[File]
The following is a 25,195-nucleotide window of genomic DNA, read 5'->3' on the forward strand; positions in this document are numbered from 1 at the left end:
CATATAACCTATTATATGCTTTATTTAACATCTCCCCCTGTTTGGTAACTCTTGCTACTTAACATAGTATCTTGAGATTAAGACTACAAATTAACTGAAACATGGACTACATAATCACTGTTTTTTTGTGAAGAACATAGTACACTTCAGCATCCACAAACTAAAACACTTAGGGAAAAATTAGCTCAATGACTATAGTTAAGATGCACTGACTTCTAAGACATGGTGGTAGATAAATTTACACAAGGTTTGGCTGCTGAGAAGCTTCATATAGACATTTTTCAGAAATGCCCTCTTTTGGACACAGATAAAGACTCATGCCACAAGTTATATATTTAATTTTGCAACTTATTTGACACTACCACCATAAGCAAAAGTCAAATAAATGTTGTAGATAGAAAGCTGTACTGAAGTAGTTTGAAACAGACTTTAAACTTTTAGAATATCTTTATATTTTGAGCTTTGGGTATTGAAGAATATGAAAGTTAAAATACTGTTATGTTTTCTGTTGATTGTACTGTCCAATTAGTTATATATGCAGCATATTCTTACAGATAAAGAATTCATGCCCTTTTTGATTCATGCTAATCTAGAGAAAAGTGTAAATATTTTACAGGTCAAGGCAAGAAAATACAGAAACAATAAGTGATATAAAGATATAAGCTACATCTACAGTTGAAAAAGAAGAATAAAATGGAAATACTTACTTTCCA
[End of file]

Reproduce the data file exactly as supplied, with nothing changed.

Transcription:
The following is a 25,195-nucleotide window of genomic DNA, read 5'->3' on the forward strand; positions in this document are numbered from 1 at the left end:
CATATAACCTATTATATGCTTTATTTAACATCTCCCCCTGTTTGGTAACTCTTGCTACTTAACATAGTATCTTGAGATTAAGACTACAAATTAACTGAAACATGGACTACATAATCACTGTTTTTTTGTGAAGAACATAGTACACTTCAGCATCCACAAACTAAAACACTTAGGGAAAAATTAGCTCAATGACTATAGTTAAGATGCACTGACTTCTAAGACATGGTGGTAGATAAATTTACACAAGGTTTGGCTGCTGAGAAGCTTCATATAGACATTTTTCAGAAATGCCCTCTTTTGGACACAGATAAAGACTCATGCCACAAGTTATATATTTAATTTTGCAACTTATTTGACACTACCACCATAAGCAAAAGTCAAATAAATGTTGTAGATAGAAAGCTGTACTGAAGTAGTTTGAAACAGACTTTAAACTTTTAGAATATCTTTATATTTTGAGCTTTGGGTATTGAAGAATATGAAAGTTAAAATACTGTTATGTTTTCTGTTGATTGTACTGTCCAATTAGTTATATATGCAGCATATTCTTACAGATAAAGAATTCATGCCCTTTTTGATTCATGCTAATCTAGAGAAAAGTGTAAATATTTTACAGGTCAAGGCAAGAAAATACAGAAACAATAAGTGATATAAAGATATAAGCTACATCTACAGTTGAAAAAGAAGAATAAAATGGAAATACTTACTTTCCA